Seurasaari Island

Seurasaari Island, situated only a quarter of an hour’s drive from the centre of Helsinki, is open every day and it is free entry to the island (except on Midsummer Eve when there is the Midsummer Bonfires festival). The island provides a nice setting for outdoor recreation, sun worshippers and walkers. The tame ducks, swans and geese swarming around the bridge welcome everybody. Having crossed the white wooden bridge a visitor can’t help running into the happy little squirrels of the island.

Bus 24 from the city centre operates to Seurasaari. Tram number 4 stops at Paciuksenkaari, from where it´s about 10 minutes´ walk to Seurasaari. You can also come here by city bikes (Seurasaari 091).

See the location on map

People’s park

Until the late 1880’s the manor of Meilahti used the Seurasaari Island for grazing the cattle. In 1889 it was rented for the Serving Company by Helsinki City. Seurasaari was then situated in the middle of the workers’ district, and the Serving Company started developing the island more for people’s pleasure trips and excursions. They took the example from abroad and built the popular issues for entertaining and recreating, such as ice-cream bars, hucksters, phonographs, panorama and photography automates, and illuminations, among others.

The serving company built almost 30 buildings on the Island. One of the most notable is a temperance restaurant with two floors, which was built in 1890 and designed by Frithiof Mieritz (1863-1916). He has also designed e.g. the combined house for guards and people’s waiting room, which is situated in the southern part of the island. In the northern part, there is the house for the guard of the forest, designed in the spirit of ancient Norwegian style.

There are two kiosks in the beginning of the island, ticket booth of Seurasaari Open-Air Museum and Bridge kiosk. Bridge kiosk “Health water and lemonade kiosk” was commissioned by August Ludvig Hartwall and moved to Seurasaari from the corner of the Vauhtitie and Eläintarhantie roads in the 1960s. In the middle part of the island is situated green Olympics kiosk which has been on service since 1952 when Helsinki hosted the Olympics. Seurasaari functioned also as a camping area then. Festival Ground kiosk is open all year round on weekends and public holidays.

Open-Air Museum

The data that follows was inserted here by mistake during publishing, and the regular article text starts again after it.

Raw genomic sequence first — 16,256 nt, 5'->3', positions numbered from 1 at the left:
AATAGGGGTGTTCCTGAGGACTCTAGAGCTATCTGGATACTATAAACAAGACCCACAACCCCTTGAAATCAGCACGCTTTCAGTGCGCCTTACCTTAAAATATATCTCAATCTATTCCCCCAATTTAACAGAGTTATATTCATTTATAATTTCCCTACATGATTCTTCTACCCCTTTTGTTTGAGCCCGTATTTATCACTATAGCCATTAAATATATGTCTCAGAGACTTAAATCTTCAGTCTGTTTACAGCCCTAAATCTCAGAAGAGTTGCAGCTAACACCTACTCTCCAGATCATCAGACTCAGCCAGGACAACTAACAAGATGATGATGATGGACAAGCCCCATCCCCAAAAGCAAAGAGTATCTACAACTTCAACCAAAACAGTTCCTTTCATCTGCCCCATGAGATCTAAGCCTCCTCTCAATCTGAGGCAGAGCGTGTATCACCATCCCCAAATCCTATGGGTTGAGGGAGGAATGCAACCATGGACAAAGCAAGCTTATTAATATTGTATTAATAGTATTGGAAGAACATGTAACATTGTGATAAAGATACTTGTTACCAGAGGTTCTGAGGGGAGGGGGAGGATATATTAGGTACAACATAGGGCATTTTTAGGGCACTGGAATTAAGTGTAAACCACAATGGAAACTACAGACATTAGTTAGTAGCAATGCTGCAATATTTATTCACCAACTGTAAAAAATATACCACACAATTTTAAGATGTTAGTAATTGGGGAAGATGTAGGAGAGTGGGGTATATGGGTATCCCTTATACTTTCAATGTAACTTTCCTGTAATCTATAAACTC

Professor Axel Olai Heikel founded the Open-Air Museum of Seurasaari in 1909. Buildings from all over Finland have been relocated to Seurasaari island. The first building moved to Seurasaari was the Niemelä tenant farm discovered by artist Akseli Gallen-Kallela and ethnologist Yrjö Blomsted. The buildings represent various aspects of living in Finland from the 17th century to the 20th century. There are currently 87 buildings in the museum, the last ones being moved here in 2002.

The official site of the Open-Air Museum

Seurasaari beach

There is an opportunity for nude swimming in one part of the beach in Seurasaari. Men and women have their own, separated sections of the beach. Wednesdays and Sundays the beach is in shared use and the bathing suit is mandatory (maintained by City of Helsinki).

Outside the summer season the lido is maintained by Seurasaaren Uimarit ry

Kyykkä

Kyykkä is an old, traditional game deriving from Karelian heritage. During the 20’s and 30’s, playing kyykkä was a very popular pastime in many Karelian organizations, but from then on, the tradition of playing kyykkä slowly died down. Only in the 50’s was kyykkä once more revived and Seurasaari was discovered to be an excellent place for playing Kyykkä in.

How to play “Kyykkä”

You need two teams, most preferably consisting of 4-6 players. Kyykkä itself is a wooden stick from 10 to 12 cm long and c. 6 to 8 cm thick. You hit kyykkä with an other stick that is 75 to 85 cm long and 5 to 10 cm thick. If you are interested in playing “kyykkä”, contact to Karjalan Sivistysseura: pekka.pamilo(at)helsinki.fi or tel. +358 (0)40 769 0294.